The 1969 Libyan coup d'état, also known as the al-Fateh Revolution or the 1 September Revolution, was a military coup d'état in Libya carried out by the Free Officers Movement, a group of military officers led by Colonel Muammar Gaddafi, which led to the overthrow of King Idris I.1976 Argentine coup d'état
The 1976 Argentine coup d'état was a right-wing coup that overthrew Isabel Perón as President of Argentina on 24 March 1976. A military junta was installed to replace her; this was headed by Lieutenant General Jorge Rafael Videla, Admiral Emilio Eduardo Massera and Brigadier-General Orlando Ramón Agosti. The political process initiated on 24 March 1976, took the official name of "National Reorganization Process", and the junta, although not with its original members, remained in power until the return to the democratic process on December 10, 1983.
The coup d'état had been planned since October 1975, and the United States Department of State learned of the preparations two months before its execution. The American secretary of state Henry Kissinger would meet several times with Argentinian military leaders after the coup, urging them to destroy their opponents quickly before outcry over human rights abuses grew in the United States.ASEAN Declaration
The ASEAN Declaration or Bangkok Declaration is the founding document of Association of Southeast Asian Nations (ASEAN). It was signed in Bangkok on 8 August 1967 by the five ASEAN founding members, Indonesia, Malaysia, Philippines, Singapore, and Thailand as a display of solidarity against communist expansion in Vietnam and communist insurgency within their own borders. It states the basic principles of ASEAN: co-operation, amity, and non-interference. The date is now celebrated as ASEAN Day.Arms race
An arms race occurs when two or more nations participation in interactive or competitive increases in "persons under arms" as well as "war material". Simply defined as a competition between two or more states to have superior armed forces; a competition concerning production of weapons, the growth of a military, and the aim of superior military technology.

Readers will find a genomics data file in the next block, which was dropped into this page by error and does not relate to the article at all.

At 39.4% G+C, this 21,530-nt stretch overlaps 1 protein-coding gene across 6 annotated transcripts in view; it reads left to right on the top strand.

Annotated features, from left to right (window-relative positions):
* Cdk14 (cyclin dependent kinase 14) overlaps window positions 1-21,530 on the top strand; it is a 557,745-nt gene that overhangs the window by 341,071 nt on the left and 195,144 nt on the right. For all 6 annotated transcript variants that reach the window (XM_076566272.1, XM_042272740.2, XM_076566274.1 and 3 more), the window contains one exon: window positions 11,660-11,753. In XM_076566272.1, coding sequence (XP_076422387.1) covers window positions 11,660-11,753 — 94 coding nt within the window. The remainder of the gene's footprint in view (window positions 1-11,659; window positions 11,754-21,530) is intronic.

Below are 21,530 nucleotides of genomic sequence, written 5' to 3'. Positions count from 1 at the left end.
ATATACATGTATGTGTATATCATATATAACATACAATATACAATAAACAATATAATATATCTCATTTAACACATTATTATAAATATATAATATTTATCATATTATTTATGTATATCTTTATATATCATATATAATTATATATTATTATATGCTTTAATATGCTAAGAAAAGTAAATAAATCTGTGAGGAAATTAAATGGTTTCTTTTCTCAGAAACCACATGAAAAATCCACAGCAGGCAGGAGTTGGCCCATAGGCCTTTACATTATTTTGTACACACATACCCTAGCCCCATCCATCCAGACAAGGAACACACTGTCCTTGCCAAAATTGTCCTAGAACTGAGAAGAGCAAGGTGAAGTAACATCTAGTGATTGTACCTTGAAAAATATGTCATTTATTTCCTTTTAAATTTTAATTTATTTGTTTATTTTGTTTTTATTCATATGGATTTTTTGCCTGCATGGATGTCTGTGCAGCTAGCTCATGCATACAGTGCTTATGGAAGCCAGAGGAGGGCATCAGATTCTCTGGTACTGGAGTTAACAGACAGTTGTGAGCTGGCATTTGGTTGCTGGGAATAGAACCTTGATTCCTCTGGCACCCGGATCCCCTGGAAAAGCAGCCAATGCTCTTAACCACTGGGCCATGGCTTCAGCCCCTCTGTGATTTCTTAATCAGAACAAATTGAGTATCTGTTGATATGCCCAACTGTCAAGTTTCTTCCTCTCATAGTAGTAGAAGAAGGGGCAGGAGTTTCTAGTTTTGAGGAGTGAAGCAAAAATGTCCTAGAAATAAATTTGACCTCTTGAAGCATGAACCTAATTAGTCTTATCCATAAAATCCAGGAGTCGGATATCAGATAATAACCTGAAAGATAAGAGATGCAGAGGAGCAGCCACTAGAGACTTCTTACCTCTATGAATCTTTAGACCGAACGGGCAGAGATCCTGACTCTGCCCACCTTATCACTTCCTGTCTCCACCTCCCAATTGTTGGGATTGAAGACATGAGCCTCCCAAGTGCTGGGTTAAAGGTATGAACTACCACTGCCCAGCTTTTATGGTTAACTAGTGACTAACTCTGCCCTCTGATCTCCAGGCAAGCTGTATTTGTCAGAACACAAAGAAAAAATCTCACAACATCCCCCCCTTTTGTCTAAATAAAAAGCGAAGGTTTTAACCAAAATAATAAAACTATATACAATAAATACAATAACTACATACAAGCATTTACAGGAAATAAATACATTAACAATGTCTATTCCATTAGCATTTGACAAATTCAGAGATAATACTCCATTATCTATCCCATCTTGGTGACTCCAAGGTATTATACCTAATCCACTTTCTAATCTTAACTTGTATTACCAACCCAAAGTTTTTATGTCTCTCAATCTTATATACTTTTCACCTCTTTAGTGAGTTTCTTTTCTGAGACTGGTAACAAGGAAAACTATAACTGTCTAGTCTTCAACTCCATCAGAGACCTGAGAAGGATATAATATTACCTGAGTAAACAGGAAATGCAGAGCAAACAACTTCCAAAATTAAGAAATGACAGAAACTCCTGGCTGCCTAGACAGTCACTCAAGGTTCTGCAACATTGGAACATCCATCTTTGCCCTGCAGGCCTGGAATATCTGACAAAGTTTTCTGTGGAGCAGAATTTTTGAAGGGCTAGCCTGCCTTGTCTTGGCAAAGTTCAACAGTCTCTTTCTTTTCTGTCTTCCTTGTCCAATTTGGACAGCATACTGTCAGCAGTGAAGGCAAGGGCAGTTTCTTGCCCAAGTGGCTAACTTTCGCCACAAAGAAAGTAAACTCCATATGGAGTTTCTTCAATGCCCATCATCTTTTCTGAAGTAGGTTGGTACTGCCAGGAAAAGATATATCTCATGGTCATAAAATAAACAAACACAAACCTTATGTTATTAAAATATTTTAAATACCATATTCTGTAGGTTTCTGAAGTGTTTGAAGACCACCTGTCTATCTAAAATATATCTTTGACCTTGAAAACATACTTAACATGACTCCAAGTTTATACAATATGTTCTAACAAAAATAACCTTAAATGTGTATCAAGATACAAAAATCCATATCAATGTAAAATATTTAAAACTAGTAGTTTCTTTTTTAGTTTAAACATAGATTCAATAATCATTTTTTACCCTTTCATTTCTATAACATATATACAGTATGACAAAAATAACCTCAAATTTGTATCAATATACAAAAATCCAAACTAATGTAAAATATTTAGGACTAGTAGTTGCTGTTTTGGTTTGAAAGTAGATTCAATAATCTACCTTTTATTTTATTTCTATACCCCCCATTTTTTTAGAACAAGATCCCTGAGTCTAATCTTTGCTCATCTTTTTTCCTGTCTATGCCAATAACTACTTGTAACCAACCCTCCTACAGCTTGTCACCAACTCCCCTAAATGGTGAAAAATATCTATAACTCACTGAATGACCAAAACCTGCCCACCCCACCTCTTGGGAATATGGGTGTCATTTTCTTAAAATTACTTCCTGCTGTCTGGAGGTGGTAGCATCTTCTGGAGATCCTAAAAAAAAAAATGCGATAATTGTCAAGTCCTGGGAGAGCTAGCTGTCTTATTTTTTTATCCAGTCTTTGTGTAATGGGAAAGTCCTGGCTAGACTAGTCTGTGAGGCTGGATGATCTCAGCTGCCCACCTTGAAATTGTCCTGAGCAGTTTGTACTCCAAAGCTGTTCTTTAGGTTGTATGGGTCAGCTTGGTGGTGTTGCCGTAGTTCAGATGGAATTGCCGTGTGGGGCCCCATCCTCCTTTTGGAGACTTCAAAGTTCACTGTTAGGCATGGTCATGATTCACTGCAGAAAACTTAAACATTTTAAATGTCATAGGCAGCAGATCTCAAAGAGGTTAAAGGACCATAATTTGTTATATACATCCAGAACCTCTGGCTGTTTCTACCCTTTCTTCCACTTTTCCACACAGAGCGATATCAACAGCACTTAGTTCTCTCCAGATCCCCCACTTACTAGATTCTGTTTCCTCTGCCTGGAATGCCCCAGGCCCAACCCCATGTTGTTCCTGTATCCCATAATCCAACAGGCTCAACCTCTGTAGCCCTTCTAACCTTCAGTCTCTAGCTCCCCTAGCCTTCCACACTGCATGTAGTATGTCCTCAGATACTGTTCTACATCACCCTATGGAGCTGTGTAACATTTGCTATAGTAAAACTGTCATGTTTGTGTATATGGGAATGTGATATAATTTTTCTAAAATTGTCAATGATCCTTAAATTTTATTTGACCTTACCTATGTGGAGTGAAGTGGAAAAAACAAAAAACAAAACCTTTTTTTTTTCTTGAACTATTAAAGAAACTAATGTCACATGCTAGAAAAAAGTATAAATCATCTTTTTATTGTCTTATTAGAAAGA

The term is also used to describe any long-term escalating competitive situation where each competitor focuses on out-doing the others.
An evolutionary arms race is a system where two populations are evolving in order to continuously one-up members of the other population. This concept is related to the Red Queen's Hypothesis, where two organisms co-evolve to overcome each other but each fails to progress relative to the other interactant.
In technology, there are close analogues to the arms races between parasites and hosts, such as the arms race between computer virus writers and antivirus software writers, or spammers against Internet service providers and E-mail software writers.
More generically, the term is used to describe any competition where there is no absolute goal, only the relative goal of staying ahead of the other competitors in rank or knowledge. An arms race may also imply futility as the competitors spend a great deal of time and money, yet end up in the same situation as if they had never started the arms race.Asian Relations Conference
The Asian Relations Conference took place in New Delhi in March-April 1947. It was hosted by Prime Minister Jawaharlal Nehru, who then headed a provisional government that was preparing for India's Independence, which came on 15 August 1947. The Asian Relations Conference brought together many leaders of the independence movements in Asia, and represented a first attempt to assert Asian unity. The objectives of the conference were "to bring together the leading men and women of Asia on a common platform to study the problems of common concern to the people of the continent, to focus attention on social, economic and cultural problems of the different countries of Asia, and to foster mutual contact and understanding."
In his writings and speeches, Nehru had laid great emphasis on the manner in which post-colonial India would rebuild its Asia connections. At this conference Nehru declared: "... Asia is again finding herself ... one of the notable consequences of the European domination of Asia has been the isolation of the countries of Asia from one another. ... Today this isolation is breaking down because of many reasons, political and otherwise ... This Conference is significant as an expression of that deeper urge of the mind and spirit of Asia which has persisted ... In this Conference and in this work there are no leaders and no followers. All countries of Asia have to meet together in a common task ..."Bala Hissar uprising